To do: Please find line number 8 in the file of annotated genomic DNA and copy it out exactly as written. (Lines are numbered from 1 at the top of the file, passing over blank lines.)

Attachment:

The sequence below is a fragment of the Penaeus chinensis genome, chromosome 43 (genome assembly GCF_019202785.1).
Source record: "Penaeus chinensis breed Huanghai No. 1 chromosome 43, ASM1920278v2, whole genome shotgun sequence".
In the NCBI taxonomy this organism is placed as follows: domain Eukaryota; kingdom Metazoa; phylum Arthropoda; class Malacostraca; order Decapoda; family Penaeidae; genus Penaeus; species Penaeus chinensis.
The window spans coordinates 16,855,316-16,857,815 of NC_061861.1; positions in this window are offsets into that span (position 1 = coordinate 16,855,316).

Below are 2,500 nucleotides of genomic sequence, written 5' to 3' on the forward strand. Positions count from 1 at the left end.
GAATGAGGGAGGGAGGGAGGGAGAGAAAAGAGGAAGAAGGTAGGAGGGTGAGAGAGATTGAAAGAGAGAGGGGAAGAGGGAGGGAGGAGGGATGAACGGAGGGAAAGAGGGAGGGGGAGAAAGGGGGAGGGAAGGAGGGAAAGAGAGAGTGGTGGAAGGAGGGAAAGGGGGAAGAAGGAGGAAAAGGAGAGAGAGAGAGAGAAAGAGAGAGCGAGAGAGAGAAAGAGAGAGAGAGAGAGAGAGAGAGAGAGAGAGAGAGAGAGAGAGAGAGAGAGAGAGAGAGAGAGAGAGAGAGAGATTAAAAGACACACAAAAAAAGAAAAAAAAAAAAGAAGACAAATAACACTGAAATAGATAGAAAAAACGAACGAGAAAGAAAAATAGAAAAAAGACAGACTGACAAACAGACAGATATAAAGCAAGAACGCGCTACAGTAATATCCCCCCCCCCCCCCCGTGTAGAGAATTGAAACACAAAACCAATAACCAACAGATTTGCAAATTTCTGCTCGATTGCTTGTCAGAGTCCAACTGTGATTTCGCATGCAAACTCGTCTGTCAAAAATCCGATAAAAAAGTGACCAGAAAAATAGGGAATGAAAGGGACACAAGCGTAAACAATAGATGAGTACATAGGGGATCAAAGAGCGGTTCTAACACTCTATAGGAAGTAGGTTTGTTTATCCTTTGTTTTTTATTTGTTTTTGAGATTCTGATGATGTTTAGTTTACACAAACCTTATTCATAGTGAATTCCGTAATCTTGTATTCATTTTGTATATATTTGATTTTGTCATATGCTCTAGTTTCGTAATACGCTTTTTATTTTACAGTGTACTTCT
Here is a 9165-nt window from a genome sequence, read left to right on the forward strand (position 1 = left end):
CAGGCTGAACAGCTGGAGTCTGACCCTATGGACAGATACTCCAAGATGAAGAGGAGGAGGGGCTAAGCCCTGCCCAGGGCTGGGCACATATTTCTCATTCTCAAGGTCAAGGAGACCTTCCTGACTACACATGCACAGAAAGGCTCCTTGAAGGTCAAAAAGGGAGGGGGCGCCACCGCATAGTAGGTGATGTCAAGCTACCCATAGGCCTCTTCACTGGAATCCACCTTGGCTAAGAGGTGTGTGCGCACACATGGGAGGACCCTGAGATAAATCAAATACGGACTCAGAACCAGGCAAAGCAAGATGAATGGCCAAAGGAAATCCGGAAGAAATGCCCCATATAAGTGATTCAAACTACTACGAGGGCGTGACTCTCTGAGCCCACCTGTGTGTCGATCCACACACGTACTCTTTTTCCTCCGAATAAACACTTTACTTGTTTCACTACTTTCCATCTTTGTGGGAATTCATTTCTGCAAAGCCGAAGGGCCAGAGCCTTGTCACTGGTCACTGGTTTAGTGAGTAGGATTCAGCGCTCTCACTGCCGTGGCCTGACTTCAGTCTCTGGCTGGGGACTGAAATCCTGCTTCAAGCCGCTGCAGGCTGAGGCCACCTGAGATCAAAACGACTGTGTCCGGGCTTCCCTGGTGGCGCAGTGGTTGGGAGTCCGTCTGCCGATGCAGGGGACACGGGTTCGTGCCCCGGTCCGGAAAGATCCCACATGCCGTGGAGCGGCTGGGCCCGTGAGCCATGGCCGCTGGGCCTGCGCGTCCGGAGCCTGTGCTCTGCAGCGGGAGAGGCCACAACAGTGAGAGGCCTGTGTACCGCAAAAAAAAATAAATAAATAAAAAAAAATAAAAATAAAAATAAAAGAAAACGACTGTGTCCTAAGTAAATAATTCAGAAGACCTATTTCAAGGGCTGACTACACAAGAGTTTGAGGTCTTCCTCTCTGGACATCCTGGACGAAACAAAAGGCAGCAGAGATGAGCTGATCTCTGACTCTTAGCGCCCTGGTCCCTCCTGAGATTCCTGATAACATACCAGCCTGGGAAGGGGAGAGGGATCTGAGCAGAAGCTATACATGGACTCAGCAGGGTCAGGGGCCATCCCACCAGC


CAGGCTGAACAGCTGGAGTCTGACCCTATGGACAGATACTCCAAGATGAAGAGGAGGAGGGGCTAAGCCCTGCCCAGGGCTGGGCACATATTTCTCATTCTCAAGGTCAAGGAGACCTTCCTGACTACACATGCACAGAAAGGCTCCTTGAAGGTCAAAAAGGGAGGGGGCGCCACCGCATAGTAGGTGATGTCAAGCTACCCATAGGCCTCTTCACTGGAATCCACCTTGGCTAAGAGGTGTGTGCGCACACATGGGAGGACCCTGAGATAAATCAAATACGGACTCAGAACCAGGCAAAGCAAGATGAATGGCCAAAGGAAATCCGGAAGAAATGCCCCATATAAGTGATTCAAACTACTACGAGGGCGTGACTCTCTGAGCCCACCTGTGTGTCGATCCACACACGTACTCTTTTTCCTCCGAATAAACACTTTACTTGTTTCACTACTTTCCATCTTTGTGGGAATTCATTTCTGCAAAGCCGAAGGGCCAGAGCCTTGTCACTGGTCACTGGTTTAGTGAGTAGGATTCAGCGCTCTCACTGCCGTGGCCTGACTTCAGTCTCTGGCTGGGGACTGAAATCCTGCTTCAAGCCGCTGCAGGCTGAGGCCACCTGAGATCAAAACGACTGTGTCCGGGCTTCCCTGGTGGCGCAGTGGTTGGGAGTCCGTCTGCCGATGCAGGGGACACGGGTTCGTGCCCCGGTCCGGAAAGATCCCACATGCCGTGGAGCGGCTGGGCCCGTGAGCCATGGCCGCTGGGCCTGCGCGTCCGGAGCCTGTGCTCTGCAGCGGGAGAGGCCACAACAGTGAGAGGCCTGTGTACCGCAAAAAAAAATAAATAAATAAAAAAAAATAAAAATAAAAATAAAAGAAAACGACTGTGTCCTAAGTAAATAATTCAGAAGACCTATTTCAAGGGCTGACTACACAAGAGTTTGAGGTCTTCCTCTCTGGACATCCTGGACGAAACAAAAGGCAGCAGAGATGAGCTGATCTCTGACTCTTAGCGCCCTGGTCCCTCCTGAGATTCCTGATAACATACCAGCCTGGGAAGGGGAGAGGGATCTGAGCAGAAGCTATACATGGACTCAGCAGGGTCAGGGGCCATCCCACCAGC